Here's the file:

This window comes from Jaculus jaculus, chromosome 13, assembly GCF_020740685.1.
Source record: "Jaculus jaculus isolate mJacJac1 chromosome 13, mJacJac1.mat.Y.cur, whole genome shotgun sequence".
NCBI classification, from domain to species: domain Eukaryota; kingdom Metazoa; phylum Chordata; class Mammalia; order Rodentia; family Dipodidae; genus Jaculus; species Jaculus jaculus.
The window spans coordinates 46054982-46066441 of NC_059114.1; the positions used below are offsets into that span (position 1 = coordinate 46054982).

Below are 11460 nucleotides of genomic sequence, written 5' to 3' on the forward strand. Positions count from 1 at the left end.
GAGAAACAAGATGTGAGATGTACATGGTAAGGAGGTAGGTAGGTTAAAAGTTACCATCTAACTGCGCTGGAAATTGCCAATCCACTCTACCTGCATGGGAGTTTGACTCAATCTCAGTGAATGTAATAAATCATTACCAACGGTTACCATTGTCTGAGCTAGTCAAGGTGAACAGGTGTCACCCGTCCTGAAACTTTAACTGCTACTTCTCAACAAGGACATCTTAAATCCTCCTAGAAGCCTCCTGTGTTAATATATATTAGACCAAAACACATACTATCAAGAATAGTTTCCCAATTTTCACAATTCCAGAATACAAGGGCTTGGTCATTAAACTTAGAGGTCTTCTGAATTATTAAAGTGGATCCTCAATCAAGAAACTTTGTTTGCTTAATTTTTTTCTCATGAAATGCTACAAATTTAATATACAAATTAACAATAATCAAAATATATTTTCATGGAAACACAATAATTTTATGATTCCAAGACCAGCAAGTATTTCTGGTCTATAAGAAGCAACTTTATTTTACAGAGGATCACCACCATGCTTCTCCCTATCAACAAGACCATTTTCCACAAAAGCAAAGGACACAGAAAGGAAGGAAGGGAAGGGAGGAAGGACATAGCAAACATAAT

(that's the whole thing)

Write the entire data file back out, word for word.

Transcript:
This window comes from Jaculus jaculus, chromosome 13, assembly GCF_020740685.1.
Source record: "Jaculus jaculus isolate mJacJac1 chromosome 13, mJacJac1.mat.Y.cur, whole genome shotgun sequence".
NCBI classification, from domain to species: domain Eukaryota; kingdom Metazoa; phylum Chordata; class Mammalia; order Rodentia; family Dipodidae; genus Jaculus; species Jaculus jaculus.
The window spans coordinates 46054982-46066441 of NC_059114.1; the positions used below are offsets into that span (position 1 = coordinate 46054982).

Below are 11460 nucleotides of genomic sequence, written 5' to 3' on the forward strand. Positions count from 1 at the left end.
GAGAAACAAGATGTGAGATGTACATGGTAAGGAGGTAGGTAGGTTAAAAGTTACCATCTAACTGCGCTGGAAATTGCCAATCCACTCTACCTGCATGGGAGTTTGACTCAATCTCAGTGAATGTAATAAATCATTACCAACGGTTACCATTGTCTGAGCTAGTCAAGGTGAACAGGTGTCACCCGTCCTGAAACTTTAACTGCTACTTCTCAACAAGGACATCTTAAATCCTCCTAGAAGCCTCCTGTGTTAATATATATTAGACCAAAACACATACTATCAAGAATAGTTTCCCAATTTTCACAATTCCAGAATACAAGGGCTTGGTCATTAAACTTAGAGGTCTTCTGAATTATTAAAGTGGATCCTCAATCAAGAAACTTTGTTTGCTTAATTTTTTTCTCATGAAATGCTACAAATTTAATATACAAATTAACAATAATCAAAATATATTTTCATGGAAACACAATAATTTTATGATTCCAAGACCAGCAAGTATTTCTGGTCTATAAGAAGCAACTTTATTTTACAGAGGATCACCACCATGCTTCTCCCTATCAACAAGACCATTTTCCACAAAAGCAAAGGACACAGAAAGGAAGGAAGGGAAGGGAGGAAGGACATAGCAAACATAAT